What does COVID-19 have to do with interest rates?
Despite the substantial negative impact of COVID-19 across many industries, the virus has had a positive impact on mortgages, specifically for people getting a new mortgage today and for people that were in an existing variable rate mortgage. In general, when bad things are happening around the world, this tends to push interest rates down. Events such as 9/11, the credit crisis of 2008, Brexit and COVID-19 are all examples of situations in which interest rates subsequently fell 1% or more over a short period of time.
During trying times, money usually will flock to safety. Canada is a safe country to park money, and bonds are a safe asset class. Fixed mortgage rates are tied to bond yields, which means when bonds fall, fixed rates fall… CLICK HERE for the complete article
The Greater Vancouver Condo market is experiencing another stagnation period in price movement. Over the past three months prices have remained within a three thousand dollar bracket. Current prices are retesting the higher echelon of the middle threshold in the current market cycle. The average sales price is down 9% from the peak, signalling there is plenty of room to drop. Eitel Insights forecasts that during 2022 prices will have dropped nearly 30% from the peak experienced during 2018.
Prices have remained in another very tight range similar to the previous tight cluster of prices during 2019. The previous cluster sent prices higher pre pandemic. What is different this time is the Inventory is on the rise and growing much faster than the sales. Once the buyers eventually learn that they are in the driver’s seat, prices will begin to drop with gusto.
New listings grew at the highest pace since 2010 for the condo market, with over 2900 brand new active listings. Which is roughly 750 more new listings than the average over the previous 5 July data points. The sales did grow no denying that, but only by 159 sales from July 2019. Also over the previous 5 year average the July sales were actually down over 250. Seems like there is more of a need to sell than a demand to buy. The last two months of newly listed properties equals over 5700 new listings, the highest two month span in a decade.
With the abundance of new listings, the overall inventory grew by another 600 compared to June’s inventory. While sales did rise, not enough to mitigate the growing need to sell. Inventory numbers have risen to the 2nd highest peak in the past 5 years, with over 5600 active listings. Still to come is monstrous amounts inventory to be introduced to the market from the presales. Worth mentioning is the end to the evictions ban will likely be occurring in September. While the CERB is also seemingly coming to an end, and those whose are still without work who qualify for EI will be getting less money and some simply will not qualify. None of this bodes well for the demand sector of the Condo market.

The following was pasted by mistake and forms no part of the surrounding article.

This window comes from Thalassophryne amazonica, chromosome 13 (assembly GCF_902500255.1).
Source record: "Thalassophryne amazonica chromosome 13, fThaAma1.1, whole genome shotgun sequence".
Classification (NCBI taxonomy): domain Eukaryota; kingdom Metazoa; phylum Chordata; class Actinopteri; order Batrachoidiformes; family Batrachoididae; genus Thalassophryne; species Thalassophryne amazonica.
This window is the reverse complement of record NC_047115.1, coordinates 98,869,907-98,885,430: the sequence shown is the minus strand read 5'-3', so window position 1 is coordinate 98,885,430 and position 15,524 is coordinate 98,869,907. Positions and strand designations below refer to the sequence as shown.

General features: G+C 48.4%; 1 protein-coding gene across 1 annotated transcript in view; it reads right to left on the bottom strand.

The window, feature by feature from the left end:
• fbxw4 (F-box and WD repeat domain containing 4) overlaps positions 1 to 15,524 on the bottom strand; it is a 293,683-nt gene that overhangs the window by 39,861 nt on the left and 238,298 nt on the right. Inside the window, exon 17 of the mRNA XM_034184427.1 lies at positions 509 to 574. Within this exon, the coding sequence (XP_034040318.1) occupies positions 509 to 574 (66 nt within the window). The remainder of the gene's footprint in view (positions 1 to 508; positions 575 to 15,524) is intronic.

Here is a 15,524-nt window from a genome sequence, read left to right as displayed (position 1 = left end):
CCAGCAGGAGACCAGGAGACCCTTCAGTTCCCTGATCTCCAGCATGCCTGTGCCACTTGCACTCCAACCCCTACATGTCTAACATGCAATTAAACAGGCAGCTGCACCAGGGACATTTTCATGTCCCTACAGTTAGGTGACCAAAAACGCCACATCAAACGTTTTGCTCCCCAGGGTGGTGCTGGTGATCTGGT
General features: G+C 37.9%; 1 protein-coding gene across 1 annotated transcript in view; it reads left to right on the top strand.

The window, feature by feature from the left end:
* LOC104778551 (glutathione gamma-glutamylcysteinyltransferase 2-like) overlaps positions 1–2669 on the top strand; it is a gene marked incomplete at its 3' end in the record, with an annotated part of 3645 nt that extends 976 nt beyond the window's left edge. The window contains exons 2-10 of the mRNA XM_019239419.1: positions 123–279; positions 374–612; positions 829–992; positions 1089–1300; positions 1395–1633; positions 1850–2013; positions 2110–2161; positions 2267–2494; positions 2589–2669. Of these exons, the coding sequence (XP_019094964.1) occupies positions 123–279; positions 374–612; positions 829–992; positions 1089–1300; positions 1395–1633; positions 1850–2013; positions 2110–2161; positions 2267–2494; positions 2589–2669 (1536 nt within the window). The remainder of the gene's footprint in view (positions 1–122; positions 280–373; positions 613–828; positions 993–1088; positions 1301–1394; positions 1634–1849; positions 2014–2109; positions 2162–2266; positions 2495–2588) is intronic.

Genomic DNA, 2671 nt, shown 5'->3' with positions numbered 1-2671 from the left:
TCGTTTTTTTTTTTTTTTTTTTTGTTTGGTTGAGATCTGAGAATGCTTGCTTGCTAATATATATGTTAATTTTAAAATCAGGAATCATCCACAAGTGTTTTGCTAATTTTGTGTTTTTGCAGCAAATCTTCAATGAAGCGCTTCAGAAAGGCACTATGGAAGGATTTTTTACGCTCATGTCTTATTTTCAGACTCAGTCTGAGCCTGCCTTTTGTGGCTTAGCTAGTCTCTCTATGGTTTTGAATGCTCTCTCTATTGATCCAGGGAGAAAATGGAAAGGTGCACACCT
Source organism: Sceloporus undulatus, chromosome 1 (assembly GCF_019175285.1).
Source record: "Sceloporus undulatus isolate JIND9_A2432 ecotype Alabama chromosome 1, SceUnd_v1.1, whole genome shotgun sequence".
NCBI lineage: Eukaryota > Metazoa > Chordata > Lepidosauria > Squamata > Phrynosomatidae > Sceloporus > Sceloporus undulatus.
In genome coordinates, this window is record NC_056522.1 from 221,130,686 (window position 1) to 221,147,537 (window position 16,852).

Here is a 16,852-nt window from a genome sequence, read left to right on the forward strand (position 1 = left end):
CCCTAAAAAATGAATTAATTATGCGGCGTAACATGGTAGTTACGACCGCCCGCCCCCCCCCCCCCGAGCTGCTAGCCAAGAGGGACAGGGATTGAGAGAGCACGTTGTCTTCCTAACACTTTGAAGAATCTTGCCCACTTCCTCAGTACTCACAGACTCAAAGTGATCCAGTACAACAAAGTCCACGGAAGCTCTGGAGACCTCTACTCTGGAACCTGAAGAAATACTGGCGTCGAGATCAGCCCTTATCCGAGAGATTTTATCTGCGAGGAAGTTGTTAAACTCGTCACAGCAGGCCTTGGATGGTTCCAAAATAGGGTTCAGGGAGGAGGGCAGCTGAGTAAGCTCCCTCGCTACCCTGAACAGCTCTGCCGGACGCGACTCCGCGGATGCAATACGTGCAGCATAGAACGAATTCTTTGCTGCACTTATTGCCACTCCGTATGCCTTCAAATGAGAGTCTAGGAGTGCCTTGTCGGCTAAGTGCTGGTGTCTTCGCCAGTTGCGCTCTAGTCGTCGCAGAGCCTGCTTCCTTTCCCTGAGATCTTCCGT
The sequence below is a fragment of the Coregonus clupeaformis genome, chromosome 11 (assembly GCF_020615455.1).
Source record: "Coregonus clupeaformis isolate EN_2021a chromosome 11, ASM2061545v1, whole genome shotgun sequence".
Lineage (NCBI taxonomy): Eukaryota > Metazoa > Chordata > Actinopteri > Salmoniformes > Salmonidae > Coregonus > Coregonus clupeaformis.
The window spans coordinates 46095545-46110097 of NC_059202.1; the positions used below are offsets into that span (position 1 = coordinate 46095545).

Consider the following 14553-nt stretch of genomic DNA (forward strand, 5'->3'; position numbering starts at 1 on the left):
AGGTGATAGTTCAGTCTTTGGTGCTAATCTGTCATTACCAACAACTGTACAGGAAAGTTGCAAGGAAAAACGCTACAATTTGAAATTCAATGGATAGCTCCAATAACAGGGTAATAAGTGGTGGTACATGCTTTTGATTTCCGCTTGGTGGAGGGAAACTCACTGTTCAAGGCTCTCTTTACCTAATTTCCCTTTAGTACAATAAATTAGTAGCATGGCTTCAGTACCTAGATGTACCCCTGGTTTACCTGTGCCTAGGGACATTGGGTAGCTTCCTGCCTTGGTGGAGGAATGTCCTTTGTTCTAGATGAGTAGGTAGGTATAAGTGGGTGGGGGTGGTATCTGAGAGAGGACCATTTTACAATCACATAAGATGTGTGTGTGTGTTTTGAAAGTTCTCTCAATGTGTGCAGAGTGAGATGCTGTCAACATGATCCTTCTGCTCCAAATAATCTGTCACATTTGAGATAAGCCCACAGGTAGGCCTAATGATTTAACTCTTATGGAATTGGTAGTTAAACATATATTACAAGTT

The notion offered by some perennial bullish market watchers that due to the higher sales numbers in July, the Covid-19 effect has been nullified is erroneous. Yes sales have increased, but ever stop to wonder why? One answer is prices are down 9% and the price per square foot continues to drop signalling properties are selling for less money. Secondly those who had been pre-approved, pre Covid have followed through with those rate holds. There is usually a 90 -120 day prequalification rate hold. The idea that someone would purchase a home before they are about to lose their job is seemingly farfetched, but in this ever indebted society that is exactly what has been occurring. The 1404 sales which occurred in July, hold a distinct possibility that some of those new owners would not have qualified for that mortgage if they applied today. Those CERB payments helped greatly with the first mortgage payment but what happens to that owner once the free money era comes to an end. As stated the last two months had over 5700 newly listed properties, while the sales have achieved just over 2400. The trend is in the buyer’s favour.
Business’ that have been on hold are eager to get back to work, the challenge that most business are experiencing is, the market isn’t as eager to purchase as they are to sell. This will result in staff returning to work, only to be let go in short order. The economic impact of the first shut down is still in its infancy, imagine a second shutdown and the long term effects that would hold. Even if there is no second shut down the economic landscape will remain changed. With personal job, wealth, and health uncertainties not to mention those in your family who you may need your help. The idea of buying another expensive pair of shoes or a new watch, just because, are days gone by for most.
The market has been artificially propped up with free money, once that comes to an end, taxes will inevitably be raised to refill the governments desolate coffers, the full impact of Covid will be felt. With a glut of inventory and a lack of potential renters and purchasers, the roll out of this recession is well underway. Ultimately resulting in assets being sold, primarily secondary condo properties.
In summary, Eitel Insights cannot wait to offer a positive outlook for the Greater Vancouver Condo market, but the analytics of the current data projected into the future is not positive, we believe it is our obligation to offer actionable intelligence through analytical interpretation not pie in the sky optimism.
Greater Toronto real estate is seeing a big jump in sales, and it’s mostly people fleeing to the burbs. Toronto Regional Real Estate Board (TRREB) data shows it was the most sales for July in at least a decade. The increase in sales was primarily driven by a surge in the 905, where inventory is falling behind demand. The City on the other hand, is seeing new listings grow at three times the pace of sales.
Greater Toronto’ Real Estate Prices Make Abrupt Jump
The price of a typical home, all types included, made an usually large increase during the pandemic. The TRREB benchmark price reached $880,400 in July, up 10.01% from the same month last year. The City of Toronto reached $967,900, up 9.06% over the same period. This isn’t just unusual during a pandemic, it’s an unusual trend for the history of Toronto real estate prices….CLICK for complete article